Turkey: The 2021 Climate Year in Review

Turkey: The 2021 Climate Year in Review


  • Devastating Forest Fires
  • Unusually Heavy Storms and Rain in the North Eastern Provinces
  • Increased Use of Coal for Domestic Heating
  • The Share of Renewable Energy in Installed Energy Capacity Reached 53%
  • Turkish Parliament Ratified the Paris Climate Agreement



2021 has been a very challenging year for Turkey regarding the climate and emission control mainly due to the extreme weather events that took place in the country.


Game Changing Events:

Turkey has suffered from devastating forest fires in the southern part of the country in July and August. In almost ten days, over 300 forest fires started in 25 different provinces. In addition to anthropogenic factors, climate change played a major role in this disaster. The rain level was 25% less than the seasonal averages and the average Daily temperatures were 2-4 degrees centigrade higher. Over 177.000 hectare of naturally grown forests over the centuries turned to ash. The amount of carbon emissions reached extreme levels during that period not only in Turkey but globally as well. Over 1.8 billion tons of atmospheric CO2 were due to widespread forest fires all over the globe in 2021. Unfortunately, the huge size of the forests lost will inevitably cause further climate change in the region in the coming years. The Turkish Government immediately started afforestation efforts; however, it will take decades to have the same forest concentration and habitat.

Strangely enough, Turkey suffered from storms and heavy rain in the north eastern provinces during the period in which the Southern part of the country was suffering from forest fires and record level air temperatures. Around 100 lives were lost in provinces where the rain level exceeded 300 mm in 24 hours. Substantial amounts of agricultural soil and cultivated land were swept to the sea causing hardly reversible changes in agricultural land. The tons of mud and dirt swept to the sea has changed the habitat on the shore affecting fishing and other economic activities.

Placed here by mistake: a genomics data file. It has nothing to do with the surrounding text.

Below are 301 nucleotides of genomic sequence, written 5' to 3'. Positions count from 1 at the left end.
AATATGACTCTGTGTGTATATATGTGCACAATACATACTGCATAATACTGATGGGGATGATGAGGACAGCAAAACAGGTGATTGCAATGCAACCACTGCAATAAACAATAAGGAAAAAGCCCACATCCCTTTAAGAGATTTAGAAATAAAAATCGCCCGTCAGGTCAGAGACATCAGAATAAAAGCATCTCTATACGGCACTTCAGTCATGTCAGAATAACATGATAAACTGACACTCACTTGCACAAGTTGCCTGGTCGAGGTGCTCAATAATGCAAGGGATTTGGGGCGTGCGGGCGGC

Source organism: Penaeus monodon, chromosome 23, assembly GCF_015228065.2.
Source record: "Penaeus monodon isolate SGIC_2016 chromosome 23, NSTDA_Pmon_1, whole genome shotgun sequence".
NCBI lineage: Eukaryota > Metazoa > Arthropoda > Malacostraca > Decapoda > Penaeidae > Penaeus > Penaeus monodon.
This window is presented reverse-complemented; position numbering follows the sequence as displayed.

Due to economic problems and increased foreign exchange rate, the cost of natural gas which is fully imported has substantially increased. Combined with diminishing household income, the utilization of local coal for domestic heating as an alternative to natural gas has increased causing an increase in emissions and air pollution in urban areas after November 2021.

Paris Agreement Pledge and Renewable Energy Use

The Turkish Parliament ratified the Paris Agreement in October 2021, despite the fact that Turkey was one of the early signatories of the agreement in 2016. The implementation of the clauses of the agreement commenced immediately under the supervision of the “Ministry of Environment and Climate Change”. Even before the ratification of the Paris Agreement, the support of the Turkish Government for renewable energy was in place. The share of the renewable energy has reached a record level of 53% of the total installed energy production capacity of the country, which is 99 GW.

Contact Persons

Deputy Minister Prof Dr Mehmet Emin Birpinar

The Ministry of Environment, Urban Planning and Climate

Department of Climate Control

Tel: +90 (312) 410 10 00

Deputy Minister Dr Alpaslan Bayraktar

The Ministry of Energy and Natural Resources

Department of Environment and Energy Efficiency

Tel: +90 (312) 212 64 20


This Post was submitted by Climate Scorecard Turkey Country Manager Dr Semih Ergur


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